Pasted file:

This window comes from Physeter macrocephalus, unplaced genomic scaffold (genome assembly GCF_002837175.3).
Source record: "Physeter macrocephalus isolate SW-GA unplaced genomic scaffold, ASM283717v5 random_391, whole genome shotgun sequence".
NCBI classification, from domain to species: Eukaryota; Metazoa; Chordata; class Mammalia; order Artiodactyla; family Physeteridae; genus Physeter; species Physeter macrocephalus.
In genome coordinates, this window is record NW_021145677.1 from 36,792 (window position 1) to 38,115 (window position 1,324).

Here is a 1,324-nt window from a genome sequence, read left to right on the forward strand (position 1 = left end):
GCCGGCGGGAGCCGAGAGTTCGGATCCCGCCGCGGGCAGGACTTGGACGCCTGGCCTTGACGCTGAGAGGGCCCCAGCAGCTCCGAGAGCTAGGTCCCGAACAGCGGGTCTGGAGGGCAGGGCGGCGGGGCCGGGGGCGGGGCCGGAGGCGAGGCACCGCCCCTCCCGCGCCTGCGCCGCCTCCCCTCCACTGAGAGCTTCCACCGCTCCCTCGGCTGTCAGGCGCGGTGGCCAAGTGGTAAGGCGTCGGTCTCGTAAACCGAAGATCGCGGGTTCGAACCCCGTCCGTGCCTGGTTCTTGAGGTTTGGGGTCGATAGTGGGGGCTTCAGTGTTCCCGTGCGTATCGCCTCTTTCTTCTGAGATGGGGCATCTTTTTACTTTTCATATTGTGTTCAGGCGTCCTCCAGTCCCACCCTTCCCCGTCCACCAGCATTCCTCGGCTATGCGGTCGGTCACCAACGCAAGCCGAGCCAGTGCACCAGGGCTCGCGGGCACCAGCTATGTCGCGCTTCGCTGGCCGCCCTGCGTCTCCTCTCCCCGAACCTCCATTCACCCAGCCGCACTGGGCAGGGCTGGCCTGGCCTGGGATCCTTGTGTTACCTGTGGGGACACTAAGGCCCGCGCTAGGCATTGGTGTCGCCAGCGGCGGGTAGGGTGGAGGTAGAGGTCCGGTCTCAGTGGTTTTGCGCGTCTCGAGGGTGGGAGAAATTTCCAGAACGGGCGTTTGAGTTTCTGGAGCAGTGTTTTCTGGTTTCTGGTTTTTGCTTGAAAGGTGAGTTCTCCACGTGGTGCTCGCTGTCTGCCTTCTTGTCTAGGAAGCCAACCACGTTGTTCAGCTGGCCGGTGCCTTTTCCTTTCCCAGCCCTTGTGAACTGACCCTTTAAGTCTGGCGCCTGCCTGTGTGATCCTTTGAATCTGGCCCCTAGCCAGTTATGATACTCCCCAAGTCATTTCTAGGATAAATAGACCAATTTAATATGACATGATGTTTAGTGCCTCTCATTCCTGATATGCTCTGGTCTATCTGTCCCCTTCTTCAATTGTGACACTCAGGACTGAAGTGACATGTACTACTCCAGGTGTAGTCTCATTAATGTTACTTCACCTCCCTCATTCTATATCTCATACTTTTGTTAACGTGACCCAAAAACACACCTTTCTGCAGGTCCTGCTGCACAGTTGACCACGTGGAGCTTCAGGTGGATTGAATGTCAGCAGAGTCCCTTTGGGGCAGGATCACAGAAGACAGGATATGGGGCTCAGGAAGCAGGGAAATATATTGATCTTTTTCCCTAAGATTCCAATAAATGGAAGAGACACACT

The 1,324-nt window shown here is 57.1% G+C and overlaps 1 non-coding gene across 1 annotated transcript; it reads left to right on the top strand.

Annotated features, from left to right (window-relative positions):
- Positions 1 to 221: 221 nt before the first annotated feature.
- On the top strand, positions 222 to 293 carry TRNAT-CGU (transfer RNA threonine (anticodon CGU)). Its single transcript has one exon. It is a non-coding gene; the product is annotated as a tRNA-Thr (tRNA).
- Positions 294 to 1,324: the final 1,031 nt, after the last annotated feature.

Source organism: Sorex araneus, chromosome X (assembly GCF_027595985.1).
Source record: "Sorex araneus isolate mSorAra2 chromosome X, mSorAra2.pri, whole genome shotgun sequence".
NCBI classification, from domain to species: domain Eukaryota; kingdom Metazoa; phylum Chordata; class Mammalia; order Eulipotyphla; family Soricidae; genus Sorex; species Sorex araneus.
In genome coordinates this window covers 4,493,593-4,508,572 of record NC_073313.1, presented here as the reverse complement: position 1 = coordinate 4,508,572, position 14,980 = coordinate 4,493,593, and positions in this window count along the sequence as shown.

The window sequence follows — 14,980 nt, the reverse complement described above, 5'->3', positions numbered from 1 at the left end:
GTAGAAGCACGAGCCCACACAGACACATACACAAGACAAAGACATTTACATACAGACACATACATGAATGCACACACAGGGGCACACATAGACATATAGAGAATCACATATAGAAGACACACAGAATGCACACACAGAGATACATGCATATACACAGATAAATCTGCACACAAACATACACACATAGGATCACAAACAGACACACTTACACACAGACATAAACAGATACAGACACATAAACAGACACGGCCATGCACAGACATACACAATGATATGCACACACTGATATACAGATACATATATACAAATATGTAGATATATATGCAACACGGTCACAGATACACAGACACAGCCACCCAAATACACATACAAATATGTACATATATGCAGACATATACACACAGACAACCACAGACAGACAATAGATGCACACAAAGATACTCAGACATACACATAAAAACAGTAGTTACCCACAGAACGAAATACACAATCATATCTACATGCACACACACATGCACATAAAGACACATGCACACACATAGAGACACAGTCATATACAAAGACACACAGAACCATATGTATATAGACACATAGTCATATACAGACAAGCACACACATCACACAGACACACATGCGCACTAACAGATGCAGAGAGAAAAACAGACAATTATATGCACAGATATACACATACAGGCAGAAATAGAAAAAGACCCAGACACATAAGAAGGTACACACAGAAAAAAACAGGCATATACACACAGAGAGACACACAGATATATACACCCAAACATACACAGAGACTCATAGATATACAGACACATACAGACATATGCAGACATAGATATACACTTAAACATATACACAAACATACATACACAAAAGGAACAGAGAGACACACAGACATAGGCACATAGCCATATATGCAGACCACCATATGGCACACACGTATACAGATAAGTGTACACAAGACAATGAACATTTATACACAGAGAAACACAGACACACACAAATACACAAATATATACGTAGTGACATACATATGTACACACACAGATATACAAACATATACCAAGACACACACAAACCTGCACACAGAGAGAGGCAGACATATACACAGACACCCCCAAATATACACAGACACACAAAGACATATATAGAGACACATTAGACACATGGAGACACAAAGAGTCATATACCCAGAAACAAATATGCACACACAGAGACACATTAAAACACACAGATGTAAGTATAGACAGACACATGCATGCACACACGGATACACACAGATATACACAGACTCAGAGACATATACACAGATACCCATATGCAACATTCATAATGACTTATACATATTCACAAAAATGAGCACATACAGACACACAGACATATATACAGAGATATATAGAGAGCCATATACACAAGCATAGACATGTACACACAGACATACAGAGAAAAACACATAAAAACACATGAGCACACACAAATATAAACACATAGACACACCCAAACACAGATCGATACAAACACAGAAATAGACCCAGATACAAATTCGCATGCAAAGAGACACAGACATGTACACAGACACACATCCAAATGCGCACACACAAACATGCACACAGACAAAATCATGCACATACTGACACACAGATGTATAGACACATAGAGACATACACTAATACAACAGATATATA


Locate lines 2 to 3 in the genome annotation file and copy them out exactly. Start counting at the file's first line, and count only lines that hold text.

Source record: "Physeter macrocephalus isolate SW-GA unplaced genomic scaffold, ASM283717v5 random_391, whole genome shotgun sequence".
NCBI classification, from domain to species: Eukaryota; Metazoa; Chordata; class Mammalia; order Artiodactyla; family Physeteridae; genus Physeter; species Physeter macrocephalus.